Divide the ship's hit points by the damage per attack to see how many attacks it survives on average.

For example, let's take a look at Captain Nym. If we divide his 10 hit points by 2.625, we see he survives

**3.8 attacks**. For comparison, the Jumpmaster 5000 survives**4 attacks**. Captain Nym is only about 5% less durable than a Jumpmaster 5000, and most of us know how annoyingly durable those can be. Of course, Captain Nym usually doesn't have the option of spending focus on defense, but he's definitely not squishy.
Similarly, we can compare the durability of TIE Aggressors with Lightweight Frame to Y-Wings. We can model the TIE Aggressor with Lightweight Frame as a 2.75-agility ship to account for range 3 and obstructed attacks. It takes an average of

As an addendum, you should include always-on defensive abilities in this calculation. For example, Poe or Luke take an average of 1.8125 damage against 3-hit attacks. Thus, Luke with Integrated Astromech or Poe with a different modification survive an average of

**2.54 attacks**to kill them. On the other hand, Y-Wings take an average of**3.05 attacks**before they go down, which is about 20% more durable than TIE Aggressors. Y-Wings definitely look better when neither spends focus on defense.As an addendum, you should include always-on defensive abilities in this calculation. For example, Poe or Luke take an average of 1.8125 damage against 3-hit attacks. Thus, Luke with Integrated Astromech or Poe with a different modification survive an average of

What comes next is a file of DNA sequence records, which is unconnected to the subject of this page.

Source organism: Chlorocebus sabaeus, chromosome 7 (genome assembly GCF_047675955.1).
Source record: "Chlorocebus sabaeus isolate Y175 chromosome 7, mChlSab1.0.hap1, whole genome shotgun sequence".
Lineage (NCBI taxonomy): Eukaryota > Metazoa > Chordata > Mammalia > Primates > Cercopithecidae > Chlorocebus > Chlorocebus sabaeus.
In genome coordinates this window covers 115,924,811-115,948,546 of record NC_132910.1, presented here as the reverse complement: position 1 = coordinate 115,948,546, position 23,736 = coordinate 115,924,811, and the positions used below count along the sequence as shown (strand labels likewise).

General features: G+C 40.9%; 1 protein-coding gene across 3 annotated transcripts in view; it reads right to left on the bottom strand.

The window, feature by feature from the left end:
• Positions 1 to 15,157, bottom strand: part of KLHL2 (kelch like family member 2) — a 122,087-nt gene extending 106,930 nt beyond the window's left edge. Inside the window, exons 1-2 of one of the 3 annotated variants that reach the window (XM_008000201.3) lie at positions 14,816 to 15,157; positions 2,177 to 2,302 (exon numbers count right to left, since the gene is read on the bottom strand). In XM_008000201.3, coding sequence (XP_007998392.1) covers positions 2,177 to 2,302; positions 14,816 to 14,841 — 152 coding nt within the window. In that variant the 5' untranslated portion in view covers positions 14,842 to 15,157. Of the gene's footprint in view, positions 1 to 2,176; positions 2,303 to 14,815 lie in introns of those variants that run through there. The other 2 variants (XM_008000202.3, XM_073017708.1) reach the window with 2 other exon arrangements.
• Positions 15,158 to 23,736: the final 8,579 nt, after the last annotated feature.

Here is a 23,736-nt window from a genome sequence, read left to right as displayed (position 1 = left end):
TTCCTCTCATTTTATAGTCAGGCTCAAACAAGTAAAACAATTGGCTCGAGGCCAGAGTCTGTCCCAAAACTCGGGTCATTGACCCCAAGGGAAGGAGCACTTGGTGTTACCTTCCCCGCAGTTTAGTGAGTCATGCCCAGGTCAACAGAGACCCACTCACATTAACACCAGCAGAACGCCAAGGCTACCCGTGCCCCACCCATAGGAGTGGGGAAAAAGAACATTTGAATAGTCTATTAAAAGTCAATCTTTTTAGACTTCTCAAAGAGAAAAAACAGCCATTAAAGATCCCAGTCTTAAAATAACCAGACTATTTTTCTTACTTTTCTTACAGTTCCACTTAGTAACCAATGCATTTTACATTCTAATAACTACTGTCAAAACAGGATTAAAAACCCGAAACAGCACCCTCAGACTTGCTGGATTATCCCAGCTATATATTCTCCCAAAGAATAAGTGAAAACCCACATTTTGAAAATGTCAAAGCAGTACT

**3.3 attacks**.### The usefulness of durability

Instead of using the number of attacks a ship can survive, it's often more useful to multiply that number by 3 (the damage each attack does). That gets us the durability number I mentioned earlier. It's the number of hit points the ship needs if it had 0 agility and survives the same number of attacks. Many damage mitigation options like evade tokens are only used once per turn. If we want to know how many times a ship needs to benefit from evade tokens to survive as many attacks as another ship, it's tough to calculate this using the number of attacks each ship survives. On the other hand, the difference between two ships' durability tells us how many times the evade token must be used for those ships to survive the same number of attacks.

For another example, consider focus tokens. Focus tokens greatly improve the value of green dice. With focus, each green dice adds 0.625 evades per attack, an increase of 67%. When focus is available for defense, an average 3-hit attack deals

- 3 damage against a 0-agility ship (decrease of 0, of course).
- 2.375 damage against a 1-agility ship (decrease of 0.25).
- 1.75 damage against a 2-agility ship (decrease of 0.5).
- 1.125 damage against a 3-agility ship (decrease of 0.75).

Earlier, we saw that Y-Wings are more durable than TIE Aggressors when neither spends focus on defense. How many defense rolls with focus do TIE Aggressors need to equal the durability of a Y-Wing?

To answer this question, we first calculate each ship's durability:

- Y-Wing: 8 * 3/2.625 =
**9.14** - TIE Aggressor: 5 * 3/1.969 =
**7.62**

Having focus (and being willing to spend it) on a defense roll decreases damage by 0.25 for a 1-agility ship and by 0.75 for a 3-agility ship, with a difference of 0.5. Since the gap in durability is a bit over 1, the TIE Aggressor needs to have focus on three defense rolls to roughly equal the durability of a Y-Wing. A TIE Aggressor survives an average of 2.5 3-hit attacks without focus. It'd be tough for the TIE Aggressor to match the durability of a Y-Wing.